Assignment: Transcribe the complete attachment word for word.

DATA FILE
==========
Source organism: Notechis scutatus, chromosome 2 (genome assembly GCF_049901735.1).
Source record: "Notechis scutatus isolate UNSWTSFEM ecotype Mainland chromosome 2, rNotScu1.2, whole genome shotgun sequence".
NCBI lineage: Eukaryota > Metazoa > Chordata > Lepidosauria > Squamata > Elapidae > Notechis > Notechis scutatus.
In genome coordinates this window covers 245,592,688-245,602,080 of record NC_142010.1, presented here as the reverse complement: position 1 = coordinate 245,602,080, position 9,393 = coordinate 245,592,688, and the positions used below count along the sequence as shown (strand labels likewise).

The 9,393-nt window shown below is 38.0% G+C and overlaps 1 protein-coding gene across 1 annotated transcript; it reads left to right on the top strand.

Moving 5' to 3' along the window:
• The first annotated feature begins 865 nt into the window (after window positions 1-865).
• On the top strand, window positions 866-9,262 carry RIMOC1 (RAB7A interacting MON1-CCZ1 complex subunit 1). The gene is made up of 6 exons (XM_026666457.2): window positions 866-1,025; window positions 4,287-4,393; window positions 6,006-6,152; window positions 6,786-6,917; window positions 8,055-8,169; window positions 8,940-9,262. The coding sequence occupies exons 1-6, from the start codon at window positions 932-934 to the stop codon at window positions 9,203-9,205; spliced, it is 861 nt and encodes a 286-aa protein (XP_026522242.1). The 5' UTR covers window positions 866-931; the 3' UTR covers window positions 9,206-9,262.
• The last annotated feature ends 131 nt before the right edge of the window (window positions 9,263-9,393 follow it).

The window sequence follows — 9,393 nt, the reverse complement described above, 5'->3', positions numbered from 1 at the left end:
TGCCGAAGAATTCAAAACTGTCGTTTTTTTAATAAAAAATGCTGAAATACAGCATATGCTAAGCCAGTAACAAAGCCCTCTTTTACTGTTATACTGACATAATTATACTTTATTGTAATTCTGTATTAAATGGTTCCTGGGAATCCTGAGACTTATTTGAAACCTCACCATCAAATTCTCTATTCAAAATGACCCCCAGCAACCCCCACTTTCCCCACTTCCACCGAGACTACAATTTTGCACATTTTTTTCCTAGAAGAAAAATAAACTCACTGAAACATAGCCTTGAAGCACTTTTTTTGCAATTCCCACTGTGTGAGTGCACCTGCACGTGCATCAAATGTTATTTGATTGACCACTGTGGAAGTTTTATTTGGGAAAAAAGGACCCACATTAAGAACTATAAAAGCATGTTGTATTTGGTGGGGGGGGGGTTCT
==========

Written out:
Source organism: Notechis scutatus, chromosome 2 (genome assembly GCF_049901735.1).
Source record: "Notechis scutatus isolate UNSWTSFEM ecotype Mainland chromosome 2, rNotScu1.2, whole genome shotgun sequence".
NCBI lineage: Eukaryota > Metazoa > Chordata > Lepidosauria > Squamata > Elapidae > Notechis > Notechis scutatus.
In genome coordinates this window covers 245,592,688-245,602,080 of record NC_142010.1, presented here as the reverse complement: position 1 = coordinate 245,602,080, position 9,393 = coordinate 245,592,688, and the positions used below count along the sequence as shown (strand labels likewise).

The 9,393-nt window shown below is 38.0% G+C and overlaps 1 protein-coding gene across 1 annotated transcript; it reads left to right on the top strand.

Moving 5' to 3' along the window:
• The first annotated feature begins 865 nt into the window (after window positions 1-865).
• On the top strand, window positions 866-9,262 carry RIMOC1 (RAB7A interacting MON1-CCZ1 complex subunit 1). The gene is made up of 6 exons (XM_026666457.2): window positions 866-1,025; window positions 4,287-4,393; window positions 6,006-6,152; window positions 6,786-6,917; window positions 8,055-8,169; window positions 8,940-9,262. The coding sequence occupies exons 1-6, from the start codon at window positions 932-934 to the stop codon at window positions 9,203-9,205; spliced, it is 861 nt and encodes a 286-aa protein (XP_026522242.1). The 5' UTR covers window positions 866-931; the 3' UTR covers window positions 9,206-9,262.
• The last annotated feature ends 131 nt before the right edge of the window (window positions 9,263-9,393 follow it).

The window sequence follows — 9,393 nt, the reverse complement described above, 5'->3', positions numbered from 1 at the left end:
TGCCGAAGAATTCAAAACTGTCGTTTTTTTAATAAAAAATGCTGAAATACAGCATATGCTAAGCCAGTAACAAAGCCCTCTTTTACTGTTATACTGACATAATTATACTTTATTGTAATTCTGTATTAAATGGTTCCTGGGAATCCTGAGACTTATTTGAAACCTCACCATCAAATTCTCTATTCAAAATGACCCCCAGCAACCCCCACTTTCCCCACTTCCACCGAGACTACAATTTTGCACATTTTTTTCCTAGAAGAAAAATAAACTCACTGAAACATAGCCTTGAAGCACTTTTTTTGCAATTCCCACTGTGTGAGTGCACCTGCACGTGCATCAAATGTTATTTGATTGACCACTGTGGAAGTTTTATTTGGGAAAAAAGGACCCACATTAAGAACTATAAAAGCATGTTGTATTTGGTGGGGGGGGGGTTCT